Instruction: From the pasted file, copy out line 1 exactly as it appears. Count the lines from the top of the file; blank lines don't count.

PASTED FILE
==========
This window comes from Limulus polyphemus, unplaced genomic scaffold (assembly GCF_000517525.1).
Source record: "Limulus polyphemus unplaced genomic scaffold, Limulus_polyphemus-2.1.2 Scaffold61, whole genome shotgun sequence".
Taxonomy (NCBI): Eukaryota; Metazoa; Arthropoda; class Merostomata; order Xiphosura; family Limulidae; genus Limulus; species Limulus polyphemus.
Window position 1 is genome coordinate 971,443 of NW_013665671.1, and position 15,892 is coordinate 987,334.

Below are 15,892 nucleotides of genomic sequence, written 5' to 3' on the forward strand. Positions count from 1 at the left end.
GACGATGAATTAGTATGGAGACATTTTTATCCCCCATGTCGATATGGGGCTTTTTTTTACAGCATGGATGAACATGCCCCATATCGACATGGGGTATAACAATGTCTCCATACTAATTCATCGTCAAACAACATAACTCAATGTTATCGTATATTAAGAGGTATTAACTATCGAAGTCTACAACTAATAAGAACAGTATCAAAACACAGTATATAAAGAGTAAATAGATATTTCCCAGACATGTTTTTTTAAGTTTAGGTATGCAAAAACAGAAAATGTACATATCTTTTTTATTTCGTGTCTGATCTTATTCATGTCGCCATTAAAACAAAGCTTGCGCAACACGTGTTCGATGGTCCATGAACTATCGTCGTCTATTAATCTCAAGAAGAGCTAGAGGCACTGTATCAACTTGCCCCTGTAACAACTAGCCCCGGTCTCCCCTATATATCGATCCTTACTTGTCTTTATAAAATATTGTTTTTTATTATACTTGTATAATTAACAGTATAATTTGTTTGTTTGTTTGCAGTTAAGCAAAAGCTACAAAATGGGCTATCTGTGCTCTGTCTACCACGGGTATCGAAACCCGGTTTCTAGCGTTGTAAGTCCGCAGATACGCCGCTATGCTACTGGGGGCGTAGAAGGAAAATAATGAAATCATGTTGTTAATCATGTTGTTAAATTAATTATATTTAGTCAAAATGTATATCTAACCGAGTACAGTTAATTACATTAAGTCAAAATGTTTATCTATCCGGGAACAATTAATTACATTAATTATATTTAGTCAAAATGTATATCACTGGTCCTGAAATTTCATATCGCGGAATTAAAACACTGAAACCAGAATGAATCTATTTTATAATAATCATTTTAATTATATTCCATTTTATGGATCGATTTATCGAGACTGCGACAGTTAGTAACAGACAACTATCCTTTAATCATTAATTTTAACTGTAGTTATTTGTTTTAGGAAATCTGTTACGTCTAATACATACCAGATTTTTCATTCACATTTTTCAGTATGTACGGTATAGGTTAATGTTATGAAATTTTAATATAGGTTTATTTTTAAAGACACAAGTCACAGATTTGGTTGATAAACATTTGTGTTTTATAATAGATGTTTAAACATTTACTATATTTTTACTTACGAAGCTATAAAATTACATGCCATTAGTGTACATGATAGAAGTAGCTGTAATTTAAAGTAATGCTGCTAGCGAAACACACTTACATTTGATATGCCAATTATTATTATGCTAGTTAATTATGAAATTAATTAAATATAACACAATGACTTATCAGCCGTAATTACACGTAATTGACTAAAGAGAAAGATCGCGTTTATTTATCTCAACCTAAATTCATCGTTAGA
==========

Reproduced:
This window comes from Limulus polyphemus, unplaced genomic scaffold (assembly GCF_000517525.1).